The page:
-The effect was confirmed again during a 1999 eclipse:
http://science.nasa.gov/newhome/headlin ... ug99_1.htm
The authors of that report come up with a non gravity explanation for the effect:
I think that this could be tested, perhaps by keeping some type of gravimeter at a controlled constant pressure, or in a vacuum?An eclipse-effect on a Foucault pendulum can then be explained as air drag modulation caused by the atmospheric pressure modulations due to the moon's shadow.
Some more conventional (no unusual physics) explanations:
http://home.t01.itscom.net/allais/black ... /tvanf.pdf
http://home.t01.itscom.net/allais/black ... ishnan.pdf
http://home.t01.itscom.net/allais/black ... ymbeke.pdf
-However this report, raises the same questions again, concluding that the issue is still unresolved:
also, the results of a 2004 eclipse experiment indicate that the effect was detected in and area where the eclipse was not even visible:Although, despite all proposed conventional explanations fail to explain the
observations either qualitatively or quantitatively, it is still possible that the reported
anomalies will turn out to be due to a combination of some of these effects and
instrumental errors. And, of course, there may be yet unidentified conventional causes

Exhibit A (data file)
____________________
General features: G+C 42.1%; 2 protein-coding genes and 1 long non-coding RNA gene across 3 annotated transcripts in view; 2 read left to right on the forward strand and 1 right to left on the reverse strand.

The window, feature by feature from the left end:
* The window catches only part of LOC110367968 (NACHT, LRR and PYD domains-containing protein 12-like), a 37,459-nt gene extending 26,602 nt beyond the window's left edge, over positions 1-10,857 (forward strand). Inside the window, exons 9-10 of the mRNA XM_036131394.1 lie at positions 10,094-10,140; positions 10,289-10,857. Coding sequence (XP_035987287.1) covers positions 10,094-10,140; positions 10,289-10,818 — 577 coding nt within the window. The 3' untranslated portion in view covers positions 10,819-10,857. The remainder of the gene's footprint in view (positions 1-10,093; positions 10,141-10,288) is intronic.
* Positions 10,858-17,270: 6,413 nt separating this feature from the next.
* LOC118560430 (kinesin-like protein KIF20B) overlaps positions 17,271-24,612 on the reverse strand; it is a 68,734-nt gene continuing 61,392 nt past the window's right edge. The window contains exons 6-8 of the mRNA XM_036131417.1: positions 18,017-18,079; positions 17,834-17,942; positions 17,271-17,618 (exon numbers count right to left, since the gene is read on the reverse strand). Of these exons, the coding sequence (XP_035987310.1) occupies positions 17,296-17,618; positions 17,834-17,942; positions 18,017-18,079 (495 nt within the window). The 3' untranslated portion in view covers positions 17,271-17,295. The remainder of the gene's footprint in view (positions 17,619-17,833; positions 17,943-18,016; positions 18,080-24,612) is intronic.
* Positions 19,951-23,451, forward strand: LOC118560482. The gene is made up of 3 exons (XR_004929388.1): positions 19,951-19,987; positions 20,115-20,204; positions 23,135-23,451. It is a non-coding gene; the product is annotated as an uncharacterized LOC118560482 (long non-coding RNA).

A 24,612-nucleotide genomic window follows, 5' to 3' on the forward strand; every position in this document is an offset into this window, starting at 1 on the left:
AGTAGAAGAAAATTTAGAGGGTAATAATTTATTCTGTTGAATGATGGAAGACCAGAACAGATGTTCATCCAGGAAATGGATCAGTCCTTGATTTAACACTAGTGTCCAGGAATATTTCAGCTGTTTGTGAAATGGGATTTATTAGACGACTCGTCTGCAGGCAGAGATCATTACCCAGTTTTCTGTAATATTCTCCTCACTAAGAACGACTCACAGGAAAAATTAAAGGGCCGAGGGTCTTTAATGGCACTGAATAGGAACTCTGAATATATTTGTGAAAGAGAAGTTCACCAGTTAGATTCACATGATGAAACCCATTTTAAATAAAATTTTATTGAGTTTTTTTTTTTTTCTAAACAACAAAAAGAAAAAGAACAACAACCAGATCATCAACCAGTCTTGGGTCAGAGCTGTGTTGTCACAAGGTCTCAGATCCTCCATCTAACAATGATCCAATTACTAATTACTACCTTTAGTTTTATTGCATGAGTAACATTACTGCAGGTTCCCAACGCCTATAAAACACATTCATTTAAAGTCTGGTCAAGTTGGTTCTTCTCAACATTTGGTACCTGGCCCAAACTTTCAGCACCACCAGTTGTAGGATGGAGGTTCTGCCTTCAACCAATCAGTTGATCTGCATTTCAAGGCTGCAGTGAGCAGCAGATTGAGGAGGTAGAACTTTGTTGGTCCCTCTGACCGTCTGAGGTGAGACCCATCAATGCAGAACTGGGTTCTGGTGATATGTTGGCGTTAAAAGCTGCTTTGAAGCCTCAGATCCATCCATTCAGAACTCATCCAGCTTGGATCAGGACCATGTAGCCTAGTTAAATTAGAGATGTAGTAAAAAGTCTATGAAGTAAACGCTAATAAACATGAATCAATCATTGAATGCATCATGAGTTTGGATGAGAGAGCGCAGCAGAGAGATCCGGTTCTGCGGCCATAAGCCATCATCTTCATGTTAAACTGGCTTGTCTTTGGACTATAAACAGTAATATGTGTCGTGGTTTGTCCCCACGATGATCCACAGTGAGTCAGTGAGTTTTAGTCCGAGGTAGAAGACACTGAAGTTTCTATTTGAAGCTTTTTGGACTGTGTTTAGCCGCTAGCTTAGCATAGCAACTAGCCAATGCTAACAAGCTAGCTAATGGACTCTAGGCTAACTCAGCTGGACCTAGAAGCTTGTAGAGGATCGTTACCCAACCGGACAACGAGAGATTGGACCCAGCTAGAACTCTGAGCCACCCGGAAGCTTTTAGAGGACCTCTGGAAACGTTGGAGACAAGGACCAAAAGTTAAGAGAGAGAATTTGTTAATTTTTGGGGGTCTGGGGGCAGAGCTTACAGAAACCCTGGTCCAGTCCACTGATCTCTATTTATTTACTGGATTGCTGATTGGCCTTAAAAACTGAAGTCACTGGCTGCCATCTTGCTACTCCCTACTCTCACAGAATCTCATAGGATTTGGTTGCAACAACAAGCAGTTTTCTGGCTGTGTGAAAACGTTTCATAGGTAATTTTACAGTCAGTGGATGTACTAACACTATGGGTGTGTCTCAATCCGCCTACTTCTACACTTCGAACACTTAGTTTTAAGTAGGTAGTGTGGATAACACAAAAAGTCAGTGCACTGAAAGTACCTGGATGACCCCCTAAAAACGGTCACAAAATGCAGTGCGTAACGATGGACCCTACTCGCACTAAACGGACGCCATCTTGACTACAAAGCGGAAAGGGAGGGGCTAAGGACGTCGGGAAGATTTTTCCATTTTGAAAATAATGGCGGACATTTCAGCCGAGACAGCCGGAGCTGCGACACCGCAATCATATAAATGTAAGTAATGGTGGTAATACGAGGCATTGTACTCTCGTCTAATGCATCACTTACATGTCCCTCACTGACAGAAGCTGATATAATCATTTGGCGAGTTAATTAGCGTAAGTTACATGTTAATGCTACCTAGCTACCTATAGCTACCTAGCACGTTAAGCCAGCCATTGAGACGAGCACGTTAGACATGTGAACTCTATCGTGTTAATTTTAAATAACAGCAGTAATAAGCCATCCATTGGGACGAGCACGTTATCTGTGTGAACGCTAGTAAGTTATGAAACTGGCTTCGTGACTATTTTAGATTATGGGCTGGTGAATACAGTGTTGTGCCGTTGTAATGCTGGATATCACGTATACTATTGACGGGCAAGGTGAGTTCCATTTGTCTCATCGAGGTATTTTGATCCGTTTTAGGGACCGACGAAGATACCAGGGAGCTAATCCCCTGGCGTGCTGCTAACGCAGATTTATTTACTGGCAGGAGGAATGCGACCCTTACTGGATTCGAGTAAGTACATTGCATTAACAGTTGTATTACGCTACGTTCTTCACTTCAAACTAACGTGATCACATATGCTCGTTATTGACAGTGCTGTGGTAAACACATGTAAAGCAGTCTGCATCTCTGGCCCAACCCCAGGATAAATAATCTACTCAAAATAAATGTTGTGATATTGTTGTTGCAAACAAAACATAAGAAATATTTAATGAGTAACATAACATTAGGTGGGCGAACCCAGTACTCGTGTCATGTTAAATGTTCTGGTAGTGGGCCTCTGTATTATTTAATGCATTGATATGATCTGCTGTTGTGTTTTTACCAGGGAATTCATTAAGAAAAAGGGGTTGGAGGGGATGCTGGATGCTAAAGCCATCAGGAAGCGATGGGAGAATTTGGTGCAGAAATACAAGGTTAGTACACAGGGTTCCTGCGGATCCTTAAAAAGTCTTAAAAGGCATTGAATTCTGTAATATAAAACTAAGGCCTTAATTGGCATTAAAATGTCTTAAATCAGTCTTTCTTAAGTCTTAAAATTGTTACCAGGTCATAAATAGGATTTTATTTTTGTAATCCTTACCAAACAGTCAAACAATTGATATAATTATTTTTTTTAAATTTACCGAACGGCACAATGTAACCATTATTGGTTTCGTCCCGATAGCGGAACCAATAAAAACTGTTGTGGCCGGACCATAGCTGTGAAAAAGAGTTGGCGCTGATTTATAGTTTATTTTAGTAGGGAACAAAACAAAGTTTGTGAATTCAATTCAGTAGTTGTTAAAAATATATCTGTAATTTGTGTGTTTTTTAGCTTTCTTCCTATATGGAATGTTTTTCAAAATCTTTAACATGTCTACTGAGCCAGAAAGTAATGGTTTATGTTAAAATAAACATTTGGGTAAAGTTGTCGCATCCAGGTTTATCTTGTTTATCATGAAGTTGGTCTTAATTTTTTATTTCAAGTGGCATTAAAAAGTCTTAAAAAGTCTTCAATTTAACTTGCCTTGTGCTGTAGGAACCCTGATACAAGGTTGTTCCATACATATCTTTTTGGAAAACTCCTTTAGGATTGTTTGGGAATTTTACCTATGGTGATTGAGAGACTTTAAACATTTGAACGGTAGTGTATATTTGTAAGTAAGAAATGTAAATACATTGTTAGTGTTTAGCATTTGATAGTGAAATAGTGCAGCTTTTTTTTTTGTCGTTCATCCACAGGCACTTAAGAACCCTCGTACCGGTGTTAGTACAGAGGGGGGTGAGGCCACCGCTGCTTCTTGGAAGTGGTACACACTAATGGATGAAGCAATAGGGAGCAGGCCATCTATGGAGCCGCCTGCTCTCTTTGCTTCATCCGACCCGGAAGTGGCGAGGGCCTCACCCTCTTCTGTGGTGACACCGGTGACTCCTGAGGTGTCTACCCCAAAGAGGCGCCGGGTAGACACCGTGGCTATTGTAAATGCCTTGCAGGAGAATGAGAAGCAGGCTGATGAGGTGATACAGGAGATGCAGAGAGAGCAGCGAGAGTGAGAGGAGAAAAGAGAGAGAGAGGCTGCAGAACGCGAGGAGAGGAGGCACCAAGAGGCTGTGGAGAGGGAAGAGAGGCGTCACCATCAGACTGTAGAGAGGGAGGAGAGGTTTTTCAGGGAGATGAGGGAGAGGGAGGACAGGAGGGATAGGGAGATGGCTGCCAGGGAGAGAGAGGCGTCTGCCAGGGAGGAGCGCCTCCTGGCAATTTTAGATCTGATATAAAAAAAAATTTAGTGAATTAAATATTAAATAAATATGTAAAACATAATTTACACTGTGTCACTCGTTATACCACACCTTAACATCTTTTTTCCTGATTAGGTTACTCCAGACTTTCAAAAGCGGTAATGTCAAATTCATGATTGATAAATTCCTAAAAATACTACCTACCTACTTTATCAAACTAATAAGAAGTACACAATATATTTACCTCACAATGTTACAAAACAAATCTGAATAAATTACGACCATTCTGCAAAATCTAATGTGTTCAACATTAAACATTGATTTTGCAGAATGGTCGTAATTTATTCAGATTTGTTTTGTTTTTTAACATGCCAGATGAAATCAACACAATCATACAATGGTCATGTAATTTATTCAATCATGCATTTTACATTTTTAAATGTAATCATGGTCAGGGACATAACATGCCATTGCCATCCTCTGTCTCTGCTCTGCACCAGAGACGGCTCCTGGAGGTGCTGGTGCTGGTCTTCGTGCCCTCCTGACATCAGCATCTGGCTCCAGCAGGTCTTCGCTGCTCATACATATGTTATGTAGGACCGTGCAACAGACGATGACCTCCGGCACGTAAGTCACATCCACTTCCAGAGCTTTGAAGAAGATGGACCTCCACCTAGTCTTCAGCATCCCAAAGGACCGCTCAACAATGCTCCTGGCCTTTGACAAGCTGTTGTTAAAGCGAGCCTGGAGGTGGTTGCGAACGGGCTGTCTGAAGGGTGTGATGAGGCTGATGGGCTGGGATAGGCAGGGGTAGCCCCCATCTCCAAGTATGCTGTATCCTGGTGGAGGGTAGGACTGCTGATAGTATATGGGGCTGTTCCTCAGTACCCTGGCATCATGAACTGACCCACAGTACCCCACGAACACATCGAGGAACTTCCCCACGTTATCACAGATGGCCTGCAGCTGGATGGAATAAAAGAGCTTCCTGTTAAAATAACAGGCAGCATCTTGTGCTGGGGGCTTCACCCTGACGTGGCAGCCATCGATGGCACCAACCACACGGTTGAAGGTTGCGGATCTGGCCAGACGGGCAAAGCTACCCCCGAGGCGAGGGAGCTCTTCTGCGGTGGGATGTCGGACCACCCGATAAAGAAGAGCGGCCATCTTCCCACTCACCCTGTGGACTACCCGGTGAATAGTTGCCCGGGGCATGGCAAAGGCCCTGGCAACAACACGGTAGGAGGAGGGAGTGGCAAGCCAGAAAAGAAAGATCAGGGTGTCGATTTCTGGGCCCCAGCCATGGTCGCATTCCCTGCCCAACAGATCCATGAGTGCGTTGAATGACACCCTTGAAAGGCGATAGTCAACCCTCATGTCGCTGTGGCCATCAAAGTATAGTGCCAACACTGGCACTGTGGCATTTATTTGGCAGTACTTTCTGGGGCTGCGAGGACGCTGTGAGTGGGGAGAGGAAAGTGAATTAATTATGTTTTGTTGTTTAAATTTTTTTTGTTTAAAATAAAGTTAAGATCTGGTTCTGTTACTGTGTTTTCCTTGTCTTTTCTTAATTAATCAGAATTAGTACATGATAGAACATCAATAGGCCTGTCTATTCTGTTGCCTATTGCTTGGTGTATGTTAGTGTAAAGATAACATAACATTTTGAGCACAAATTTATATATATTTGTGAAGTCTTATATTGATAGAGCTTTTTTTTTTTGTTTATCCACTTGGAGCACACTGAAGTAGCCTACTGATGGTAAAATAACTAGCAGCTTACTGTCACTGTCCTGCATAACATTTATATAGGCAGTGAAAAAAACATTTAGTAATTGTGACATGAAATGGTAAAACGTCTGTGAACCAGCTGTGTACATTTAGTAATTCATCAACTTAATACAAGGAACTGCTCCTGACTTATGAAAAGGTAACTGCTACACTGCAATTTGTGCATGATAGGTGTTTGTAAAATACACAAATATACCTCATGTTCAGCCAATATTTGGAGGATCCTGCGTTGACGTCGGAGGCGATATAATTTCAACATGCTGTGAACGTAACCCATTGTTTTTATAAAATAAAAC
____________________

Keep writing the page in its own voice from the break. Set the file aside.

which play a role. The judgement of some of the experimental results is hampered by
the lack of a statistical analysis and/or data of sufficient length. Nevertheless, there exist
some strong data which cannot be easily explained away.
Therefore, further experiments during a few solar eclipses are justified.
http://220.127.116.11/search?q=cache:Gwy ... clnk&gl=us :
andThese effects appeared even in this equatorial zone (Borneo) in which the solar eclipse was not itself visible. This suggests that during a solar eclipse gravitational perturbations can be detected all over the Earth's surface. We recommend that, during future eclipses, simultaneous experiments should be conducted at different widely-spaced locations.
The Allais effect does seems to be real, ie a pendulum's movement is altered during an eclipse. This could have some important theoretical implications relevant to the EU if it is shown to actually be measuring a fluctuation in G, and is not the result of an unforseen, but more mundane influence (such as the changes in atmospheric pressure, thermal instabilities, and so on) or instrumental and measurement errors.The shocking conclusion is that either the well-known formula for the period of oscillation of a pendulum is invalid during an eclipse, or that unknown aspects of the gravitational force are manifested when planetary bodies are in alignment with the observer.
Perhaps there is an electrical explanation with out a variation in gravity?
How does the EU explain this effect?
Is it even a real phenomenon or just a mistake of instrumentation or measurement?
Is the jury still out on this one?
Any thoughts or comments?